Wednesday, January 20, 2016

From Sand Mines to Good Times

I love this time of the year when the whole country, more or less, knocks off - the holidays. The holy break - rest - interlude. The Japanese have this concept of the yoyoe - it is a break between things, a space of nothing-in-particular. The idea is to space intense activity with  ‘yoyoe time’. In our connected 24 / 7 culture now, doing nothing is seen as a sign that you’re a hopeless incompetent. But I digress.

We went camping, as we often do, at the beach. We took ourselves up north, to a National Park. We set up our campsite in a beautiful spacious area dotted about with Banksia integrifolia

B. integ. - stunted headland version - with visitor

In the evening we toured the beach - rough and wild - the carpark - dotted with kangaroos feeding on the grass - and the amenities block.

the moon rising
in a haze of sea-mist
crickets idly zizz

 As this is a National Parks and Wildlife Service camp, there was a large interpretive sign there. I was gobsmacked to see that this place had been a sand-mine until 1982. We had noticed on our way back from the beach that the sand dune vegetation looked rather compromised. Now we knew why. The object of the extractivist enterprise was to gather rutile, which is the raw material for making titanium. I remembered back to the eighties, when I was a volunteer for Greenpeace. At that time environmental activists  were campaigning against the sand-mining - particularly at Middle Head. Names like John Seed, Ian Cohen spring to mind but I’m sure plenty of other people were involved.

The next day a large goanna came out near the middle of the day, to scrounge around for food. 

shower passes
the trees rustle
their wet feathers

We met one of our camp neighbours who came over to warn us that he would be using a chainsaw to chop up his firewood : “This is one of the few camps you can have a fire in summer!“. He was from Forster, said that he and his mates would remove the invasive bitou bush whenever they got the chance. (He was a nice bloke though why he felt he had to bring a leaf-blower to camp, goodness knows.)

campground neighbours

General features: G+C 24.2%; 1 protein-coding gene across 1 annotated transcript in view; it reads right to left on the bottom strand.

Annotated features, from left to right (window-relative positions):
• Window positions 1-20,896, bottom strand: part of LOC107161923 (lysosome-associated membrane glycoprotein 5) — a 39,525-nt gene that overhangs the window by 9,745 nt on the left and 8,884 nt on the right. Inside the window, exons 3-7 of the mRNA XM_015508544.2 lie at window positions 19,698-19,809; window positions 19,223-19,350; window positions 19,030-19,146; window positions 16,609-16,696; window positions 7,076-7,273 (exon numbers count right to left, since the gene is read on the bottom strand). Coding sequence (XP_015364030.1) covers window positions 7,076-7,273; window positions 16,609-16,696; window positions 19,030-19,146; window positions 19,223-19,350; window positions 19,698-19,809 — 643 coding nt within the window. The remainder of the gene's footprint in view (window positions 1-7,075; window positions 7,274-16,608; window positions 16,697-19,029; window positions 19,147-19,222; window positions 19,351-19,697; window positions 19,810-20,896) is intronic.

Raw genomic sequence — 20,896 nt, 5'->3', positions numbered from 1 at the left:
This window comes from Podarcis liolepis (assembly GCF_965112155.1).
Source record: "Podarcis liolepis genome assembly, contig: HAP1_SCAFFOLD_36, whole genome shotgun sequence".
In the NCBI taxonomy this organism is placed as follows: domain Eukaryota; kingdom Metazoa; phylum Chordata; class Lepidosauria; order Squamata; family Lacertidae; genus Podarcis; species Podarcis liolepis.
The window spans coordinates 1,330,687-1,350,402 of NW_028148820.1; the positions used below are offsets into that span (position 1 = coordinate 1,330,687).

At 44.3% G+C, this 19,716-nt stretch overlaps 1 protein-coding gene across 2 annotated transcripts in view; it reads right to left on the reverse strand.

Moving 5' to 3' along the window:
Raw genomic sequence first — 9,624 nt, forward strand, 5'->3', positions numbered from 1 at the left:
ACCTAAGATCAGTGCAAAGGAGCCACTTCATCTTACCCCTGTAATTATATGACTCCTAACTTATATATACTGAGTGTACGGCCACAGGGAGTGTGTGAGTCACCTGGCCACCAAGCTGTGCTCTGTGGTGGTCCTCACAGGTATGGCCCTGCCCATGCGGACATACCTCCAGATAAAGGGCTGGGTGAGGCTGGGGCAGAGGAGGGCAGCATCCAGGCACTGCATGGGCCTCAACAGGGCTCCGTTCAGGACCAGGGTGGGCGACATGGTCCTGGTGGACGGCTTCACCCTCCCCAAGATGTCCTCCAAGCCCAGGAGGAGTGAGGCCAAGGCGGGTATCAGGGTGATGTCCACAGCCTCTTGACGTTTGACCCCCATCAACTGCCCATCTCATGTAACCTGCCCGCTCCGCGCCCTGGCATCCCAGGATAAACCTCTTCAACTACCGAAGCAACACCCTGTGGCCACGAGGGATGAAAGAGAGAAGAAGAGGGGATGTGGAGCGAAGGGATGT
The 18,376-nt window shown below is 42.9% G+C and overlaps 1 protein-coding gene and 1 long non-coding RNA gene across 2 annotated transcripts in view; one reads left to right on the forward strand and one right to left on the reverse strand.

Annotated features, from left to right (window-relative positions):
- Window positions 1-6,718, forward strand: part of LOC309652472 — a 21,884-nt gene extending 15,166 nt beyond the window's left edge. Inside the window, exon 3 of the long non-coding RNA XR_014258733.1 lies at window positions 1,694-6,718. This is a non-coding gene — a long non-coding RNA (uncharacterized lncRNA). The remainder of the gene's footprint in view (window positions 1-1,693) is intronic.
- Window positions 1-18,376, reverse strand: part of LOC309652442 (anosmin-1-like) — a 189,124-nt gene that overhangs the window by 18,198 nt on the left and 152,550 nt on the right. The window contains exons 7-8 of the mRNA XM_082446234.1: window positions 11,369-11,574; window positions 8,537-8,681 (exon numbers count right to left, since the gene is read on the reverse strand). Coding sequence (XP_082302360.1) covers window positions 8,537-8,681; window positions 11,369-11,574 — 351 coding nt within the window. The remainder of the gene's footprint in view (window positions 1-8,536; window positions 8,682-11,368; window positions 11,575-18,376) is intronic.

zip and unzip their zips
laughter far away

As the days went by, we noticed that birds abounded:  butcher birds, magpies, black cockatoos, olive-backed oriole, black-faced cuckoo shrike, little wattle birds and a fig bird.   The little miner, an invasive native bird, was kept in check by the variety of other birds there. I saw a large soaring white bird of prey land on a dead branch high above the beach - an osprey. Cormorants, oyster catchers, pelicans,  yellow-finned bream, green ants, crazy jumping ants, a resin bee, paper wasps, native bees, little black cicadas and light greeny-yellow ones. 

distant crash of surf
outside my nylon walls
cricket’s lullaby

 Gradually the camp-ground filled up to make a ‘camp village’, especially after Christmas Day. The tone of the village was friendly, most people greeting you as you made your way to and fro the  rough and wild beach. Kids rode their bikes around, or chucked footy balls.

We swam; read; ate Christmas cake; walked; drew; rode boogie boards in the surf; had visitors.
surf  drags us
like human tinsel
lightly thrown away

Saw dolphins and when we went kayaking, stingrays. Other people fished, drove their four-wheel drives up the beach, had barbeques, did whatever they did. And were generally quiet and had slightly mad fires. I felt such gratitude for the campaigners who had made all this R and R possible.
Large Tongue Orchid - Cryptostylis subulata 

the southeasterly
blasts the headland -
floral white-caps

Christmas bells
 I was telling  a friend who was an environmentalist back in the day, about all this. He said that the bitou bush, which is now one of the worst pest plants up and down the NSW coast, was used to stabilise the dunes after sand-mining. “ That’s what I heard”. It was brought into NSW in 1903 by a ship which dumped its ballast off at Newcastle. Then from 1946 to 1968 it was planted by the Soil Conservation Service of NSW. Perhaps this arm of government served industry in the same way that Forestry Tasmania fell into line over every plan that Gunns, the now disgraced timber company, had.

We owe a great debt to these warriors for the environment. Lest we forget. Isn’t it time that the extractivists were paid off, written down, written out, seen off, given their marching orders, divested from, chewed up and spat out?

grey sky and rough sea
a plucky boat makes
a white line outwards